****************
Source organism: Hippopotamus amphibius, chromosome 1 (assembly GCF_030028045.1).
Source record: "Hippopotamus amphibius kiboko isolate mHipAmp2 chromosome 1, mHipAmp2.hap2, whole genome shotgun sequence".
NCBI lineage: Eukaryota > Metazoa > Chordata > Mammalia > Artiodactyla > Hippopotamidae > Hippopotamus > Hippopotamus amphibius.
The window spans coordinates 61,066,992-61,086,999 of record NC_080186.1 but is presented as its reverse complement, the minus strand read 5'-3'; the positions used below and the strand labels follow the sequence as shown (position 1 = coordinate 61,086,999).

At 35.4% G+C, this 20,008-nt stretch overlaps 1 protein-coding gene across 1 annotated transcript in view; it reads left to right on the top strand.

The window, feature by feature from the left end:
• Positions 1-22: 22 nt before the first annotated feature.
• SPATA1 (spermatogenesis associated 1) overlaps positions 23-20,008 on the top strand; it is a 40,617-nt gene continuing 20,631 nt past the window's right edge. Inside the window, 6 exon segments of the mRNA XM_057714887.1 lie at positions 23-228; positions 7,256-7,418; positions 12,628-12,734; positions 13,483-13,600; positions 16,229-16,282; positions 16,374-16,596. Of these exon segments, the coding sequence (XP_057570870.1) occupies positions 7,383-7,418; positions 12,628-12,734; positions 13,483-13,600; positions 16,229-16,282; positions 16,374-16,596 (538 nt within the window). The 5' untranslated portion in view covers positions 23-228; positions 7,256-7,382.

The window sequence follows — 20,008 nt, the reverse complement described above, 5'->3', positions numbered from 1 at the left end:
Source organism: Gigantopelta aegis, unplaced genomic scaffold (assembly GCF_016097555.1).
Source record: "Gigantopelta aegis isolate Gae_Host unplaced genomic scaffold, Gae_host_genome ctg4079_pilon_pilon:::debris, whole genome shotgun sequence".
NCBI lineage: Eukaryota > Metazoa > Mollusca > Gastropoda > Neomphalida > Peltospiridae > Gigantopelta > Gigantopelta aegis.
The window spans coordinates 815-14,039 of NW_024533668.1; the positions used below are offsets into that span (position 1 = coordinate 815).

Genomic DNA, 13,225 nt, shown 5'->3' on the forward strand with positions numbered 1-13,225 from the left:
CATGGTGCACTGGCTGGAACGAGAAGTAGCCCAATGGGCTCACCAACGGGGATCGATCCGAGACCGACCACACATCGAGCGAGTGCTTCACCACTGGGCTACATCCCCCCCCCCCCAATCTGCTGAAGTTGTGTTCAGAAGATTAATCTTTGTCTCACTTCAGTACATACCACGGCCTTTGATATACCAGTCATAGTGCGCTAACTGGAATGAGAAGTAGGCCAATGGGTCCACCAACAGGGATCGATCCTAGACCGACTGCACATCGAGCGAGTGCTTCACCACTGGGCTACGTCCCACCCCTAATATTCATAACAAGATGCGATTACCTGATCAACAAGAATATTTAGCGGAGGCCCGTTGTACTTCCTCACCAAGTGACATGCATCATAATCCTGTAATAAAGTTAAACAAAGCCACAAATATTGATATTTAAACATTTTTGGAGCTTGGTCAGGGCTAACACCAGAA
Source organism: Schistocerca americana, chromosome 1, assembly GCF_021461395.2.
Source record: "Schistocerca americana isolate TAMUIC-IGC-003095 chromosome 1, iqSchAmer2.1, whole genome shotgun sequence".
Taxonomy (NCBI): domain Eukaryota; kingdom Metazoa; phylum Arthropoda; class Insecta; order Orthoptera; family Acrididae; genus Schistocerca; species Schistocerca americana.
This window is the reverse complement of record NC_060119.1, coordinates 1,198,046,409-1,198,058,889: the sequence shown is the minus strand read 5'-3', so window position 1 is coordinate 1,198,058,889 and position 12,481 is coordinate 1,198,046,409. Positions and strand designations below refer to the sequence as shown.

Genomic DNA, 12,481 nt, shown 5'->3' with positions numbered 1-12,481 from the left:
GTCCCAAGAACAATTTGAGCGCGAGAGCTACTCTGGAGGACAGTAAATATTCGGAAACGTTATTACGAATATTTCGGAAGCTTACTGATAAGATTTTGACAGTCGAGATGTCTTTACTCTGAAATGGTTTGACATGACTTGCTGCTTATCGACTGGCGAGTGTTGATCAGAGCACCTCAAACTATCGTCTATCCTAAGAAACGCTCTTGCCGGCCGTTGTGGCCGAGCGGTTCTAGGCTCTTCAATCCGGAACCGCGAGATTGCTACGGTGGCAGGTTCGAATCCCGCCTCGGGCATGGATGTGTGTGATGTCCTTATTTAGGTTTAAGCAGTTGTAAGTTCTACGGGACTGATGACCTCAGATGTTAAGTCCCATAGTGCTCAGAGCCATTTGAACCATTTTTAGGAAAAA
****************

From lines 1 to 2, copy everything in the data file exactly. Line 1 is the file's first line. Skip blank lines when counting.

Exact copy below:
Source organism: Hippopotamus amphibius, chromosome 1 (assembly GCF_030028045.1).
Source record: "Hippopotamus amphibius kiboko isolate mHipAmp2 chromosome 1, mHipAmp2.hap2, whole genome shotgun sequence".